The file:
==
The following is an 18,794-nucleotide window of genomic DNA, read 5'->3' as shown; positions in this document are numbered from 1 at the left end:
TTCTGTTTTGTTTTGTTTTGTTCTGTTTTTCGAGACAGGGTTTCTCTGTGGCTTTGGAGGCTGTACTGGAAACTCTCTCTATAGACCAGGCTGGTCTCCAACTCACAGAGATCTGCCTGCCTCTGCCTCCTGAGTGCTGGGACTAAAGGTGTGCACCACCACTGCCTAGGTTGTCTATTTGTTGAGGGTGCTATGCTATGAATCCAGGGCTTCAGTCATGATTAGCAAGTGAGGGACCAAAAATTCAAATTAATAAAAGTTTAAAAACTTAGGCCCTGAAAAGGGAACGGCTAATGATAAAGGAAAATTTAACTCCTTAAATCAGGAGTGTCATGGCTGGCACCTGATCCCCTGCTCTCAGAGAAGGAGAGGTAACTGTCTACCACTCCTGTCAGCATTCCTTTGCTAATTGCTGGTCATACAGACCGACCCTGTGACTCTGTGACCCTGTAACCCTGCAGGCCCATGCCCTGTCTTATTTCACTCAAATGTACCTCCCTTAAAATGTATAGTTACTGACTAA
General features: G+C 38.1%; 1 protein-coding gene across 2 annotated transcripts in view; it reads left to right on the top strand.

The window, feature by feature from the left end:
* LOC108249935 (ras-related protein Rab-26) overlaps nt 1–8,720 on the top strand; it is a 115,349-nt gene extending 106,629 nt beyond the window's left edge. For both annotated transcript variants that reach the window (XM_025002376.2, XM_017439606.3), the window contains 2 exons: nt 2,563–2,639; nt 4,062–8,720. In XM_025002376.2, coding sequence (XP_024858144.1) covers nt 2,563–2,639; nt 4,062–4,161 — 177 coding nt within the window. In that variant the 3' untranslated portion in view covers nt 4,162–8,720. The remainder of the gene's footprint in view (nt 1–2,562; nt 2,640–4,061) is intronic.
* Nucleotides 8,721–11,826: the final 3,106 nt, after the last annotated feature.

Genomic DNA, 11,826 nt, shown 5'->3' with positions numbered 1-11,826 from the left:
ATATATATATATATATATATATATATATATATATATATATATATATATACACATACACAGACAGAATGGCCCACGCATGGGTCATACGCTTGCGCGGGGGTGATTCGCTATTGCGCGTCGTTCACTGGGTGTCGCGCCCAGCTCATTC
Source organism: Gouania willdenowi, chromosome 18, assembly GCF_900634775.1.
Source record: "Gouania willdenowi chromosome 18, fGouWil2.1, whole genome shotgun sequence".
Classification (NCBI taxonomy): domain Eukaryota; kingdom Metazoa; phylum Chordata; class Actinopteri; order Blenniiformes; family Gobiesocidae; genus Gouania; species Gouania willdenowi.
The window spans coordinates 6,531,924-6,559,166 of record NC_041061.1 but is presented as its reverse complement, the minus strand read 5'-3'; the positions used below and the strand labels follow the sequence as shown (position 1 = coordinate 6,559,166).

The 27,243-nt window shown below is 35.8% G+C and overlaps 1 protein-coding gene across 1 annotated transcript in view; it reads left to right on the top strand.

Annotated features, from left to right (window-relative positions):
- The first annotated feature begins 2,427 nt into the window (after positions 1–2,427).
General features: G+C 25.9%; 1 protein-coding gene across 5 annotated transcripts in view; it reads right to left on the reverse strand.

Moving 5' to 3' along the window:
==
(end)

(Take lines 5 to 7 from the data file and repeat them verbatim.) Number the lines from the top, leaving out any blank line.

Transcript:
* LOC108249935 (ras-related protein Rab-26) overlaps nt 1–8,720 on the top strand; it is a 115,349-nt gene extending 106,629 nt beyond the window's left edge. For both annotated transcript variants that reach the window (XM_025002376.2, XM_017439606.3), the window contains 2 exons: nt 2,563–2,639; nt 4,062–8,720. In XM_025002376.2, coding sequence (XP_024858144.1) covers nt 2,563–2,639; nt 4,062–4,161 — 177 coding nt within the window. In that variant the 3' untranslated portion in view covers nt 4,162–8,720. The remainder of the gene's footprint in view (nt 1–2,562; nt 2,640–4,061) is intronic.
* Nucleotides 8,721–11,826: the final 3,106 nt, after the last annotated feature.

Genomic DNA, 11,826 nt, shown 5'->3' with positions numbered 1-11,826 from the left: